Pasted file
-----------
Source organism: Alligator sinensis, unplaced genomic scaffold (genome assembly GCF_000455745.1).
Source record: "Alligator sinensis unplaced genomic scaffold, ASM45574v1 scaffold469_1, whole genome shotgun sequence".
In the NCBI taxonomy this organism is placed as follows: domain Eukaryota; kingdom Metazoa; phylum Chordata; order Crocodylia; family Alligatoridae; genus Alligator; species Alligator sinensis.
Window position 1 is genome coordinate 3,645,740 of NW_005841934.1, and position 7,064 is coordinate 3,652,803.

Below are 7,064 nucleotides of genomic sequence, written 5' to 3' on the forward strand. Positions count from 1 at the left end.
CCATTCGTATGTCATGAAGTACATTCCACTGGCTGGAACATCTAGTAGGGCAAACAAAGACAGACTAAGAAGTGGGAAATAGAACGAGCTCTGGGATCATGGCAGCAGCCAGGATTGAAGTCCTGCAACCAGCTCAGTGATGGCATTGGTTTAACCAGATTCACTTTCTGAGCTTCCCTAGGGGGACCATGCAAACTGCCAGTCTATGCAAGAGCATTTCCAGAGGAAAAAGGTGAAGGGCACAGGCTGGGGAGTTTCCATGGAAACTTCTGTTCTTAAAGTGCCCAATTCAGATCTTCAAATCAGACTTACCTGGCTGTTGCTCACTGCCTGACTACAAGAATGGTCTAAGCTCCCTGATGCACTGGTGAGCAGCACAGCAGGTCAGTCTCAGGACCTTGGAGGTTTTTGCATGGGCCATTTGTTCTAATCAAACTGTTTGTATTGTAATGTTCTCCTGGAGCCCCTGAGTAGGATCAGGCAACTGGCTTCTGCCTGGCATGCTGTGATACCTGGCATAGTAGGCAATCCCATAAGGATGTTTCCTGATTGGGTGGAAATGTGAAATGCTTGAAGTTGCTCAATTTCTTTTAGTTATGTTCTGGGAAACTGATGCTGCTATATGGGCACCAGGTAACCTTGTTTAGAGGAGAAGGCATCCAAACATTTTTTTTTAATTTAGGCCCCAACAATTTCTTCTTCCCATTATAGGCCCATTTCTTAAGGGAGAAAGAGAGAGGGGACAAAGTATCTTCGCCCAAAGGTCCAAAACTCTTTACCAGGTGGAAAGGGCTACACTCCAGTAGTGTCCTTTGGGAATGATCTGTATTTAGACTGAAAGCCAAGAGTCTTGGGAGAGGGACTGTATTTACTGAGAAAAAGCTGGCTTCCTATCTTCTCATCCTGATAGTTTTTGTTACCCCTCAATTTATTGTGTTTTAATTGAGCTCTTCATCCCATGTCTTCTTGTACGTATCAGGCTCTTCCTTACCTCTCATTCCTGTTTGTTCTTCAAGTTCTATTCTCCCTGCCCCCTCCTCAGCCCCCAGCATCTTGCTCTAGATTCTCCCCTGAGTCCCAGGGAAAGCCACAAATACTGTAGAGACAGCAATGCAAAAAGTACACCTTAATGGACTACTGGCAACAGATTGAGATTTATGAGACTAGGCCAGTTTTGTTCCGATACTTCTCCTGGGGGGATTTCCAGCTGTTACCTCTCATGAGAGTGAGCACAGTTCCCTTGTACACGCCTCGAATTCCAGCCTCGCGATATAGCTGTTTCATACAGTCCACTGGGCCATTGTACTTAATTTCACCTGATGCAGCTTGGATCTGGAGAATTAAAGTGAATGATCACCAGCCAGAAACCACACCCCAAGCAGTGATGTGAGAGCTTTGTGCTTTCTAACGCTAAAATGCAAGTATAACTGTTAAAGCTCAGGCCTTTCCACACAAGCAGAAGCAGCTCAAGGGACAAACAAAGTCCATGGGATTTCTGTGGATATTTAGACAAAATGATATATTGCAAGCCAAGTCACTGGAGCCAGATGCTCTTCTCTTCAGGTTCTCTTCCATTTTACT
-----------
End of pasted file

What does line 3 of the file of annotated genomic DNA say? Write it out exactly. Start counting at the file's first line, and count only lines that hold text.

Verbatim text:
In the NCBI taxonomy this organism is placed as follows: domain Eukaryota; kingdom Metazoa; phylum Chordata; order Crocodylia; family Alligatoridae; genus Alligator; species Alligator sinensis.